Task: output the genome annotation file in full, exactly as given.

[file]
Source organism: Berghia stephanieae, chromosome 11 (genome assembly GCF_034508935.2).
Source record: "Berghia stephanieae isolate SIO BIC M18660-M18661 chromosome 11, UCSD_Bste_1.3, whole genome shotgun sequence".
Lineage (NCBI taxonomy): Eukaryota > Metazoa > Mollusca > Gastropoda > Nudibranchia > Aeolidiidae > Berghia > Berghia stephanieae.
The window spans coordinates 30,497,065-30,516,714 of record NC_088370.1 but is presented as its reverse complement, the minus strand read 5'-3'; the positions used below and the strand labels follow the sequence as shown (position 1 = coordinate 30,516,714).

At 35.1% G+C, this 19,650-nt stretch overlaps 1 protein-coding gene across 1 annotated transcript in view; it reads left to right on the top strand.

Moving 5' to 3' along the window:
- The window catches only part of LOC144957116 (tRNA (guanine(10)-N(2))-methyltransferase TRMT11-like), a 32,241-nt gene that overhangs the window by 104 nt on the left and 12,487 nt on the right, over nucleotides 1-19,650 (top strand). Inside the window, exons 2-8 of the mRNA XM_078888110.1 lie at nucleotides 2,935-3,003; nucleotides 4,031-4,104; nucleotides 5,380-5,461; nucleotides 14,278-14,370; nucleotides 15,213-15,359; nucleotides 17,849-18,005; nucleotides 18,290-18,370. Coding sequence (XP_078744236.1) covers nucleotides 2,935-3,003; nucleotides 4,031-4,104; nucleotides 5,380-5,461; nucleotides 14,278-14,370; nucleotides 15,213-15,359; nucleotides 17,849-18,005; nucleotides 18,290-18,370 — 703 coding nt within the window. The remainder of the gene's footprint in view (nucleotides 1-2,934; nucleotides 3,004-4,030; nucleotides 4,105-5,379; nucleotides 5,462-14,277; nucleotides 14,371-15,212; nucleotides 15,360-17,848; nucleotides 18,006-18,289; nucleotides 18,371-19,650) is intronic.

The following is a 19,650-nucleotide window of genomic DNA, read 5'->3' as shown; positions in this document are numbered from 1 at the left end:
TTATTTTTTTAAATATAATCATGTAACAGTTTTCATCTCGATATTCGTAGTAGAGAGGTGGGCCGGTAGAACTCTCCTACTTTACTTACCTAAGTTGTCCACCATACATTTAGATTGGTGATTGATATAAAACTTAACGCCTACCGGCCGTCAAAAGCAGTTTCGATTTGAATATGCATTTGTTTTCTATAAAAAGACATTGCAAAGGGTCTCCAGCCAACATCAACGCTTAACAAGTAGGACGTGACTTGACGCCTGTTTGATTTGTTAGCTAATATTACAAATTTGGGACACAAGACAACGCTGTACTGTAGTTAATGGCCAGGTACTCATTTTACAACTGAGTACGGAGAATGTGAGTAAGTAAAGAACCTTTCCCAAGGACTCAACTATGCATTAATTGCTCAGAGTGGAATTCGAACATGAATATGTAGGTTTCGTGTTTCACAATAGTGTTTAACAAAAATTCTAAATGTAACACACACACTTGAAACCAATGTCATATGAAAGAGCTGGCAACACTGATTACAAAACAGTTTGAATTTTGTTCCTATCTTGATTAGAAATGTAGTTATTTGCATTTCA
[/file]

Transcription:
Source organism: Berghia stephanieae, chromosome 11 (genome assembly GCF_034508935.2).
Source record: "Berghia stephanieae isolate SIO BIC M18660-M18661 chromosome 11, UCSD_Bste_1.3, whole genome shotgun sequence".
Lineage (NCBI taxonomy): Eukaryota > Metazoa > Mollusca > Gastropoda > Nudibranchia > Aeolidiidae > Berghia > Berghia stephanieae.
The window spans coordinates 30,497,065-30,516,714 of record NC_088370.1 but is presented as its reverse complement, the minus strand read 5'-3'; the positions used below and the strand labels follow the sequence as shown (position 1 = coordinate 30,516,714).

At 35.1% G+C, this 19,650-nt stretch overlaps 1 protein-coding gene across 1 annotated transcript in view; it reads left to right on the top strand.

Moving 5' to 3' along the window:
- The window catches only part of LOC144957116 (tRNA (guanine(10)-N(2))-methyltransferase TRMT11-like), a 32,241-nt gene that overhangs the window by 104 nt on the left and 12,487 nt on the right, over nucleotides 1-19,650 (top strand). Inside the window, exons 2-8 of the mRNA XM_078888110.1 lie at nucleotides 2,935-3,003; nucleotides 4,031-4,104; nucleotides 5,380-5,461; nucleotides 14,278-14,370; nucleotides 15,213-15,359; nucleotides 17,849-18,005; nucleotides 18,290-18,370. Coding sequence (XP_078744236.1) covers nucleotides 2,935-3,003; nucleotides 4,031-4,104; nucleotides 5,380-5,461; nucleotides 14,278-14,370; nucleotides 15,213-15,359; nucleotides 17,849-18,005; nucleotides 18,290-18,370 — 703 coding nt within the window. The remainder of the gene's footprint in view (nucleotides 1-2,934; nucleotides 3,004-4,030; nucleotides 4,105-5,379; nucleotides 5,462-14,277; nucleotides 14,371-15,212; nucleotides 15,360-17,848; nucleotides 18,006-18,289; nucleotides 18,371-19,650) is intronic.

The following is a 19,650-nucleotide window of genomic DNA, read 5'->3' as shown; positions in this document are numbered from 1 at the left end:
TTATTTTTTTAAATATAATCATGTAACAGTTTTCATCTCGATATTCGTAGTAGAGAGGTGGGCCGGTAGAACTCTCCTACTTTACTTACCTAAGTTGTCCACCATACATTTAGATTGGTGATTGATATAAAACTTAACGCCTACCGGCCGTCAAAAGCAGTTTCGATTTGAATATGCATTTGTTTTCTATAAAAAGACATTGCAAAGGGTCTCCAGCCAACATCAACGCTTAACAAGTAGGACGTGACTTGACGCCTGTTTGATTTGTTAGCTAATATTACAAATTTGGGACACAAGACAACGCTGTACTGTAGTTAATGGCCAGGTACTCATTTTACAACTGAGTACGGAGAATGTGAGTAAGTAAAGAACCTTTCCCAAGGACTCAACTATGCATTAATTGCTCAGAGTGGAATTCGAACATGAATATGTAGGTTTCGTGTTTCACAATAGTGTTTAACAAAAATTCTAAATGTAACACACACACTTGAAACCAATGTCATATGAAAGAGCTGGCAACACTGATTACAAAACAGTTTGAATTTTGTTCCTATCTTGATTAGAAATGTAGTTATTTGCATTTCA